I have been involved in benchmarking winery cost structures for nearly 20 years, including a small amount of US and French experience

All of the research i have done points too wineries needing to make an average gross margin of 50%

This is if it costs them $3 a bottle to make then they need to sell it for $6 before any government taxes.

You may ask why but many of the costs for a wine business are fixed.  eg

If you have a 100 Acre [40 Hectare] vineyard you costs are relatively fixed at say $2,000 per acre plus variables of maybe $1-3,000 per acre.  The yield off that vineyard - particularly for Pinot Noir could vary from 1 ton an acres to maybe 4 tons an acres

If you get say 2 tons and it costs you $3,000 then you have a cost of $1,500 per ton.  If you can say extract 600 litres per ton then you are looking at $2.50 a litre for juice. 

Smaller wineries say less than 1,000 ton capacity will usually have a production cost ex Oak of $2-$10 per litre [sounds a large range but it does work out that way.] but lets $3  per litre

SO without Oak $5.50 a litre

330 Litre Oak Barrels vary depending on Oak type exchange rates and other factors but lets call it $990 per barrell and you use a combination of new and old plus some unaoked in the final blend and you get to $1.50 a litre

Finished wine in Barrel = $7 litre

to allow for wastage a standard 12 x 750ml [26fl oz] bottles will cost 66 plus around $15 for bottling and packaging = $81 case packaged which is about 6.75 a bottle.

So if the winery needs to make 50% margin then their ex tax price is 13.50 a bottle then add taxes at around 25% minimum you get $16 per bottle if you have no channel costs [eg via a retailer etc]

As you can see even for a winery that sells all ofits wine direct to customers $16 is still not easy if they sell there wine to a distributor and then into the retail chain the price will quickly balloon to over $30 as the distributor and retailer make their margins.

You can do SHiraz and Chardonnay cheaper as they yield higher require less costs to grow etc but if you up the oak content and cut yields to get more intense flavour you get much higher prices

Hope that helps a bit

I can do a more detailed analysis if anyone is interested

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Reply by outthere, Feb 6, 2017.

"There is no California equivalent."

All we can do is try to get close. $12 for a liter is about as cheap as it gets around here. I think I buy liters of Grüner at Bottle Barn for $10.99.

"This is the kind of conversation I'd enjoy having sitting around a table with a few bottles of wine and a few wine enthusiasts. :)"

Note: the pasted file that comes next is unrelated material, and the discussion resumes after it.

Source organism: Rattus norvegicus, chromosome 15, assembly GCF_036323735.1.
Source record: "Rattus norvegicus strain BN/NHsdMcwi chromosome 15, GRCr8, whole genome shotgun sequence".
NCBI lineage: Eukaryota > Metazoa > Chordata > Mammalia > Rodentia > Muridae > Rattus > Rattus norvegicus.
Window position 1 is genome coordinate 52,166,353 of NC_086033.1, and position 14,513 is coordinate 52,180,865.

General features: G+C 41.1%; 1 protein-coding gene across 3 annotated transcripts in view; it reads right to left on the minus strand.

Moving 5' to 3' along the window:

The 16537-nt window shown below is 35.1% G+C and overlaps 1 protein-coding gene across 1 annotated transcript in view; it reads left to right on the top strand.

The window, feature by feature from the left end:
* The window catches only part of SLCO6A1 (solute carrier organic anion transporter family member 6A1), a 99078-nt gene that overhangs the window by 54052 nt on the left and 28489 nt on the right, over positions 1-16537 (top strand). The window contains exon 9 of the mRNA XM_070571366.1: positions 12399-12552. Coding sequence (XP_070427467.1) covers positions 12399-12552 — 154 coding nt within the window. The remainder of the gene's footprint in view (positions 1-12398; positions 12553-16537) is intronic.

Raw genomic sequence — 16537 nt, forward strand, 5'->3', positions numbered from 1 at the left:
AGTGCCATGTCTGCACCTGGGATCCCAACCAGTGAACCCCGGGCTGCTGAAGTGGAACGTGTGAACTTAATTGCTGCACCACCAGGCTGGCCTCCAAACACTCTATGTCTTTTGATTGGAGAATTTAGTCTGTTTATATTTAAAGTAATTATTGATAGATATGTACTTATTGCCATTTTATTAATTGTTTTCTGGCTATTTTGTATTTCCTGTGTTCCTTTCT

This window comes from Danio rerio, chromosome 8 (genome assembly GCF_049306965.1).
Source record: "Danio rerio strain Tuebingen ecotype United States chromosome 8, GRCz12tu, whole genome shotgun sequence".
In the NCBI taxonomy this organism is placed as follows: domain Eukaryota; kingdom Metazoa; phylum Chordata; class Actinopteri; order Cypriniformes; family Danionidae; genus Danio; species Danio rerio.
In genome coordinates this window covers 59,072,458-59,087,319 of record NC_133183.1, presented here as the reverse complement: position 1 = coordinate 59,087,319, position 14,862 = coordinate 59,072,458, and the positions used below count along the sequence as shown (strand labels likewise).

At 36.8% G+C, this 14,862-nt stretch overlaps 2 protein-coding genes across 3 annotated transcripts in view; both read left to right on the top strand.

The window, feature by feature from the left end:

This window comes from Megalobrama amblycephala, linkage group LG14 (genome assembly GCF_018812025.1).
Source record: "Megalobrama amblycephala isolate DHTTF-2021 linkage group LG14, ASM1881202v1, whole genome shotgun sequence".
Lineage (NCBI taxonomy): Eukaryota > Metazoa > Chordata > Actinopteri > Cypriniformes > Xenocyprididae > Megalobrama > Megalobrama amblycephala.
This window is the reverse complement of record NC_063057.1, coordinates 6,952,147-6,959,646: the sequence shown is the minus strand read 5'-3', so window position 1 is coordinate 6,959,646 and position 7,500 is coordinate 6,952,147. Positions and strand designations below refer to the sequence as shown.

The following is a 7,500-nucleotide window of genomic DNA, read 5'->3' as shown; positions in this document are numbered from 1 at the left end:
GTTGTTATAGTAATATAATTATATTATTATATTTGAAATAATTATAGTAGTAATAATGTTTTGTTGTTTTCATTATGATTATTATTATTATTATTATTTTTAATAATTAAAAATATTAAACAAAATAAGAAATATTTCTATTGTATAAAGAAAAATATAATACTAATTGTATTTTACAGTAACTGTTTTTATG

Stick around. I do offlines often. In fact we're about due for one.

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Reply by outthere, Feb 6, 2017.

Here's a link to a video made by a friend of mine about production cost for wine. Hs example is for a Napa Cab he retails for $150 but the formula is true. Put in your raw material costs and the rest is fairly standard.

 

https://vimeo.com/151466168

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Reply by GregT, Feb 6, 2017.

I remember that video. He did a good job.

But as to clearance - as a New Yorker, I don't want to pay full retail, ever. You always ask for a deal. It's what you do. People have made fortunes clearing out inventory of various products, including clothes, electronics, household goods, etc. In the Village there's a store that specializes in picking up all the off-vintage wines and distributor close-outs it can. Then there are the flash sites like WTSO.

But of course I realize that people can't make a living selling at a loss. And I don't make moral judgements about the profits people make or the discounts they have to offer - it's all business. Apple makes a lot of money on every phone and people line up to buy them. That's OK but I don't own an Apple phone.

There are cost differentials between the US and much of Europe regarding wine, and Andrew mentioned some of them. If great grandpa was farming a vineyard and it devolved to me, I'm not amortizing a new purchase or new plantings. Maybe the family sold grapes to a co-op for a few generations and now I'm going to try bottling and selling the wine myself. I may save some money if I don't hire a consultant, etc., but I still have to pay for bottles, labels, storage, packaging, marketing, etc. If I'm a small producer, whether in the US, Europe, South America or Australia, it's unlikely that I will be making any money at all selling for $6.99 a bottle.

But sometimes you make a deal to cut your losses. For example, a number of years ago I was told that a winemaker needed cash so wanted to sell some futures. He didn't want word to get out and only sold to a few people but I figured he was one of the world's best and I could score some good wine while helping out. Probably wouldn't have been legal in the US. Many years later I found out he needed the money because a few parcels had come on the market. Now, fifteen years later, he's one of the largest landowners in the region, still works like a dog, and I have more wine than I might have had otherwise.